by Josh Millar
We all have different work styles, especially when it comes to time management. Whether you’ve been operating naturally, or you’ve been actively trying to improve your skills, having a framework for understanding how you relate to time can be highly useful. This week, I wanted to share six different styles of managing one’s time. Maybe you’ll fit one perfectly, or maybe you’ll have elements of several. The goal isn’t to fit into a box. It’s to better understand how we work so that we can pinpoint opportunities to improve. Let’s dive into the different styles:
This style of time management goes hand in hand with feeling busy. Hoppers tend to work on multiple things at once and switch between tasks before finishing one. This lets them get involved with many different things, but it isn’t usually conducive to productivity. As those different tasks start to pile up, it can become difficult to stay organized, meet deadlines, and follow through. For those with a hopper time-management style, getting organized and minimizing distractions is key.
This style is the opposite of the hopper. Instead of constantly moving between tasks, people in this work style are consumed by the task at hand. This can produce high-quality work, but it can also increase stress and allow other important things to fall through the cracks. These people often feel like they can’t make it through their daily to-do list. Time-blocking can be really useful here. If you tend towards this style, you may need to set an alarm to remind you it’s time to switch tasks.
Big-picture thinkers are great at looking at overarching strategies and general plans. They can be highly creative and quick to spot smart solutions to challenges. The downside is that these thinkers often have trouble when it comes to details. They spend the majority of their time focusing on vision and strategy and not enough on the smaller details necessary to execute. For big-picture thinkers, routines and collaborating with more detail-focused individuals can help them achieve a balance.
For perfectionists, it’s all in the details — usually too much in the details. Unlike big-picture thinkers, perfectionists spend the majority of their time focused on the small things, sometimes at the expense of the larger vision. They may miss a deadline, for example, because they stall their progress seeking perfection on a single step. They also tend to have very high standards for themselves and rarely say no when someone asks them to take on a project. Prioritizing and saying no when necessary are two important strategies for perfectionists.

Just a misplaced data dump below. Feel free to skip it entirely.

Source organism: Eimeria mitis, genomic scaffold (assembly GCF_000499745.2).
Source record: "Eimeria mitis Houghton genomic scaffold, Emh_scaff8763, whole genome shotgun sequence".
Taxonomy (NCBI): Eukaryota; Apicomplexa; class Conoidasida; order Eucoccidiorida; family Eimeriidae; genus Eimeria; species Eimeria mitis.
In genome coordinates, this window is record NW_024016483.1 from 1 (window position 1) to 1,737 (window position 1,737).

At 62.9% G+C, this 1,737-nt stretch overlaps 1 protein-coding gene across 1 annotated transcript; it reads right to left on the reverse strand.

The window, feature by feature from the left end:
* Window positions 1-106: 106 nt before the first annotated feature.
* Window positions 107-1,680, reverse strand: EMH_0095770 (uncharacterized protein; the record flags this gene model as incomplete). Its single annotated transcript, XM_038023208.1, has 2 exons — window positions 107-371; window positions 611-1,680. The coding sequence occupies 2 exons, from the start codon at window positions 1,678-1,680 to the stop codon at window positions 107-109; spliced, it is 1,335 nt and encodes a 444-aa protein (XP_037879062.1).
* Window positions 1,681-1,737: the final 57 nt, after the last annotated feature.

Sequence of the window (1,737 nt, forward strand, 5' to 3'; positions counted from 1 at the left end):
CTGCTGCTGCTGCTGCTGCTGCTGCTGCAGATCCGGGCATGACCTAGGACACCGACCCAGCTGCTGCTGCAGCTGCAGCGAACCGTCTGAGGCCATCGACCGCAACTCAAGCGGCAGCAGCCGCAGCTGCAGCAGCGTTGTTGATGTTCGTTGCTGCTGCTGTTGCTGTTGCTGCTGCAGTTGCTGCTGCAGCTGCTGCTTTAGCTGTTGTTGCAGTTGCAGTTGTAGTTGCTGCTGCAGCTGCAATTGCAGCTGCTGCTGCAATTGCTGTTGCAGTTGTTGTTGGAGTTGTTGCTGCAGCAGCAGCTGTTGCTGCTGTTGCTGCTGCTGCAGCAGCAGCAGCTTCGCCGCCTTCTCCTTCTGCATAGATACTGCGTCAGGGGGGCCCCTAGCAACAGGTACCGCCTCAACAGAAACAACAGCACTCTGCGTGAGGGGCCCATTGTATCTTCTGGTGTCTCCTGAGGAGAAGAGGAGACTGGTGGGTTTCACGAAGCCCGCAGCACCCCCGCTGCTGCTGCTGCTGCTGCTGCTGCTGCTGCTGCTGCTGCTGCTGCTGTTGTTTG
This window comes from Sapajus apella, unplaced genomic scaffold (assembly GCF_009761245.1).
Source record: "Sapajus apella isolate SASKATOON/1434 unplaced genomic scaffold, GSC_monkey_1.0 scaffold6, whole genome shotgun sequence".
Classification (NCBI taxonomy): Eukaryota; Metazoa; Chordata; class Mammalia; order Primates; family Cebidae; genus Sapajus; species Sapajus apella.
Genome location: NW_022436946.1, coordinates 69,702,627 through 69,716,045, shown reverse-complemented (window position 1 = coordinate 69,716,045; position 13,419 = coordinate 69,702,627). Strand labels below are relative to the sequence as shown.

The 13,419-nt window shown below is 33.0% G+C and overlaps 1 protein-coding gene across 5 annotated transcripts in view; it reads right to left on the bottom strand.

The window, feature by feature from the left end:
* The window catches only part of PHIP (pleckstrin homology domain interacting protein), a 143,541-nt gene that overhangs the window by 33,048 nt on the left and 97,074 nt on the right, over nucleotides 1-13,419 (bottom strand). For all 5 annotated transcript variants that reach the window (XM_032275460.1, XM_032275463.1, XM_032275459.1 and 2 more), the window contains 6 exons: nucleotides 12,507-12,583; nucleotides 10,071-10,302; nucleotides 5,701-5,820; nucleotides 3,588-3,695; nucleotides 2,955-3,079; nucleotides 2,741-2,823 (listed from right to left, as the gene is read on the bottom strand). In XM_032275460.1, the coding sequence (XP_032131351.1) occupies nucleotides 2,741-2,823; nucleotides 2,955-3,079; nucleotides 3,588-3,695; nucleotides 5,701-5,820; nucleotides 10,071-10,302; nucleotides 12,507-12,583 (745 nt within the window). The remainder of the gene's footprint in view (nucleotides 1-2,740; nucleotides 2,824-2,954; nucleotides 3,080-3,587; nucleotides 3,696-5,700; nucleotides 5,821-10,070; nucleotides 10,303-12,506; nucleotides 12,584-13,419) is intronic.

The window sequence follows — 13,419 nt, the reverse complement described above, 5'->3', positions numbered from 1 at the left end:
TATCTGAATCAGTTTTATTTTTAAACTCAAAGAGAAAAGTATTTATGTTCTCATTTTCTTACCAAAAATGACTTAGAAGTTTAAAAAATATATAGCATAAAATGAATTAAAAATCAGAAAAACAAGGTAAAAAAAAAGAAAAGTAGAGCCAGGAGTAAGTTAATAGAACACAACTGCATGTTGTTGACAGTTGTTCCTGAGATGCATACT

This style of time management often means operating without a plan. They enjoy the feeling of acting spontaneously and dread the idea of a rigidly fixed schedule. These people tend to operate well in the face of unexpected challenges, but they often struggle with deadlines and organization in their day-to-day work. Incorporating some routines into their lives and working to design a schedule that is clear but flexible can help them to succeed.
These people will often say, ‘I work really well under pressure’. And while that can be a great skill to have, you don’t want it to become your norm. People with this time-management style depend on that pressure for motivation to complete a task. This can lead to rushing to finish a project, producing lower-quality work, and elevating your stress levels. Cliff-hangers can often benefit from working to get an accurate sense of how long certain tasks take them and scheduling windows in their calendar to work on longer-term projects in advance.
Understanding how you work can give you some great insights into where you excel and where you may need to improve. With the awareness you gain, you can tweak your time-management practices to improve productivity. Which style or styles resonate with you? I’d love to hear your thoughts.